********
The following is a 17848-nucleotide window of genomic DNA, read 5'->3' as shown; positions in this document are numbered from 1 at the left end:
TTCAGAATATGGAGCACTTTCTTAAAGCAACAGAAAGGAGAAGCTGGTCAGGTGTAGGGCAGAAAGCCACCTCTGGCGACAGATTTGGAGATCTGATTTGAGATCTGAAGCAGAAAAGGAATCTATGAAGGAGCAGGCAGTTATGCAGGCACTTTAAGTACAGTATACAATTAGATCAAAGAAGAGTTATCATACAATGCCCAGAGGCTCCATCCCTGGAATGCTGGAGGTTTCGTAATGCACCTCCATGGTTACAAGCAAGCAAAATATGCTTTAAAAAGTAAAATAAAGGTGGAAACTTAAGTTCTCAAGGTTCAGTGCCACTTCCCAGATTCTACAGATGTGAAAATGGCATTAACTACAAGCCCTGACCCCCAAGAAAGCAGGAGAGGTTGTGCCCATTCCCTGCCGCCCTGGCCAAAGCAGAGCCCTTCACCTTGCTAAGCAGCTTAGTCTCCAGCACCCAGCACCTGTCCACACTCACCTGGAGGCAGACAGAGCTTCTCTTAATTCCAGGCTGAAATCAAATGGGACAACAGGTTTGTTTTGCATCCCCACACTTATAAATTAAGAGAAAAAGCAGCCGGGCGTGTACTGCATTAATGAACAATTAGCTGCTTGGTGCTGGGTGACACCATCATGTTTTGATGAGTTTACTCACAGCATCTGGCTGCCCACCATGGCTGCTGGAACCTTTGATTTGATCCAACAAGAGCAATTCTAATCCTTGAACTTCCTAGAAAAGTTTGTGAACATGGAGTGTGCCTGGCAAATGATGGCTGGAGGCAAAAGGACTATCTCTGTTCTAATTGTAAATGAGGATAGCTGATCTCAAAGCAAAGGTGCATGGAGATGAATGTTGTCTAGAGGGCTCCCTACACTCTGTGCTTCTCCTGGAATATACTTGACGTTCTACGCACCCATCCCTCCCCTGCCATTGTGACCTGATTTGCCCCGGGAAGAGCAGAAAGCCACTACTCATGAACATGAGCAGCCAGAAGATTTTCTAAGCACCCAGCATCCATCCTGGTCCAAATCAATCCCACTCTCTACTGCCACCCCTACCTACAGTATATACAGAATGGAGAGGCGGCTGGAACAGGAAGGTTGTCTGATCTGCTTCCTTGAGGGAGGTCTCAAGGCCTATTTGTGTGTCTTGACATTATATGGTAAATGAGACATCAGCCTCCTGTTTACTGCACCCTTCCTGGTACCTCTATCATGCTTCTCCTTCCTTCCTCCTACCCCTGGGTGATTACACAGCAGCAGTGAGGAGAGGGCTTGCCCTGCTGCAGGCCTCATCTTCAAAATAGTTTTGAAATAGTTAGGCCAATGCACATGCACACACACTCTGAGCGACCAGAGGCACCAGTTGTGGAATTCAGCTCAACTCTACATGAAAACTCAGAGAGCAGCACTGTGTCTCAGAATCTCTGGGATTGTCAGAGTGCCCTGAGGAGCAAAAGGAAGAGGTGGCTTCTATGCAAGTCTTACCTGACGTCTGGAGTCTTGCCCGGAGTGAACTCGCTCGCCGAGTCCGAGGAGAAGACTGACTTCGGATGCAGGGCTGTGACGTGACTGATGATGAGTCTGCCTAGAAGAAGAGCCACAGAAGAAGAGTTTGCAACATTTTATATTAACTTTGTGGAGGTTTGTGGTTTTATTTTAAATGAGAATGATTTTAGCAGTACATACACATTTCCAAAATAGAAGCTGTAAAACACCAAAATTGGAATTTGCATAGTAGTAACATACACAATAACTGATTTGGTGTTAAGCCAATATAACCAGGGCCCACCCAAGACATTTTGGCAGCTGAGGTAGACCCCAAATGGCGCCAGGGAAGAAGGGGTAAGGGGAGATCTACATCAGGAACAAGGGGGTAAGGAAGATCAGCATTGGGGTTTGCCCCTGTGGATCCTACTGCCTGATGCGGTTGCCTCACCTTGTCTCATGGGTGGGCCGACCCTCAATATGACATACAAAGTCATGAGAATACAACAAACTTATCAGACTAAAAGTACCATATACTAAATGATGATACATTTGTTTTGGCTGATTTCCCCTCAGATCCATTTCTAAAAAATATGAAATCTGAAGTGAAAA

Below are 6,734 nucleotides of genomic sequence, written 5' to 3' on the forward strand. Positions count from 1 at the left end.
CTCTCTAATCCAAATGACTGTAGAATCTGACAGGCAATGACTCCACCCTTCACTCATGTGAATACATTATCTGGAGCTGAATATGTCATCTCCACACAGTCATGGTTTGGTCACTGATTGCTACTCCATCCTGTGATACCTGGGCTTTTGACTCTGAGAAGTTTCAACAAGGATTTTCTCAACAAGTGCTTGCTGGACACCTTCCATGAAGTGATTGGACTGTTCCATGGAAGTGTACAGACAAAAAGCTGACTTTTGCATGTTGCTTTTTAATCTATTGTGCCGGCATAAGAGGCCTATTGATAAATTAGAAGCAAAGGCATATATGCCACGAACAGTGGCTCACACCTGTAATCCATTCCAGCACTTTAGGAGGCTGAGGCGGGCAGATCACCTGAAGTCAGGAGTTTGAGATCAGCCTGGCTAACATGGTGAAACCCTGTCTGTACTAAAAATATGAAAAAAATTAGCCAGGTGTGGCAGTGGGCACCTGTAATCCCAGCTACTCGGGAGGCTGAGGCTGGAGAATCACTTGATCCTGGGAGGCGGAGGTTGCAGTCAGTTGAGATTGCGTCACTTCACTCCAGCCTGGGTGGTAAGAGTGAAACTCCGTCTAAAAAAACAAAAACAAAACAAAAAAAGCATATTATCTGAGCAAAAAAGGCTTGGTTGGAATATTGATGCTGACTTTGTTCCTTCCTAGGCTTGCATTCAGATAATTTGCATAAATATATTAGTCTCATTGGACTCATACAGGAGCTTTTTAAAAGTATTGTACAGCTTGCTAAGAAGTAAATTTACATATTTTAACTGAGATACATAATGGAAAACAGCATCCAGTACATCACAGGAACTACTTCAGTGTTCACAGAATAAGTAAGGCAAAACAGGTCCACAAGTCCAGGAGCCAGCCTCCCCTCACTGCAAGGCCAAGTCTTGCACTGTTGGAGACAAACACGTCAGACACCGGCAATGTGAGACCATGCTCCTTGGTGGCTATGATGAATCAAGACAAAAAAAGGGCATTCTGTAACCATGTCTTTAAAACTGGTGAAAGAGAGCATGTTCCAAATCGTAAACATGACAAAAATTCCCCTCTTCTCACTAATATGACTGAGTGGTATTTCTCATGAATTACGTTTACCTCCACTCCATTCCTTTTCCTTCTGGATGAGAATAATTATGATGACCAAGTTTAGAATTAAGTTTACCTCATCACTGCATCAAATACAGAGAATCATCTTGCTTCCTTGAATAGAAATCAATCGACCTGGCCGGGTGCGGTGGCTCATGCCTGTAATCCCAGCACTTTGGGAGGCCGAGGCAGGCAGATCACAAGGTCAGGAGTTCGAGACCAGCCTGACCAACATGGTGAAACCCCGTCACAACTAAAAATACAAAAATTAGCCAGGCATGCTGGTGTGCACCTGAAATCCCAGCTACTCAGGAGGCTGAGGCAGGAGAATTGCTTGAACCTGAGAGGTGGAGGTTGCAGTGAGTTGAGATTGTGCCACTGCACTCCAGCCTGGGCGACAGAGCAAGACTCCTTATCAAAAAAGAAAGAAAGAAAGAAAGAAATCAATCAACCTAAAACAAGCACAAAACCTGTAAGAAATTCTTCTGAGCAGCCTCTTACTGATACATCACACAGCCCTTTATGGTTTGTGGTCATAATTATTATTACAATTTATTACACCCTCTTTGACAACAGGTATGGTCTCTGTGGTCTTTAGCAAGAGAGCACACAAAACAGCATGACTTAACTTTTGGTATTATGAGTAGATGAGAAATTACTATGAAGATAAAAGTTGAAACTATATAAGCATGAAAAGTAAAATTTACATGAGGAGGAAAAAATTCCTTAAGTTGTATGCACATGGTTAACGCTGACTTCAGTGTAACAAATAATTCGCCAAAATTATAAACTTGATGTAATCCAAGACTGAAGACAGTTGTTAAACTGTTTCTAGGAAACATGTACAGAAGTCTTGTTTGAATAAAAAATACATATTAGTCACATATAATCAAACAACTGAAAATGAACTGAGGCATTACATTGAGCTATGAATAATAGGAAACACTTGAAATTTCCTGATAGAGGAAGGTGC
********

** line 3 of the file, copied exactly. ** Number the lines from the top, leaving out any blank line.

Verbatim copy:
Below are 6,734 nucleotides of genomic sequence, written 5' to 3' on the forward strand. Positions count from 1 at the left end.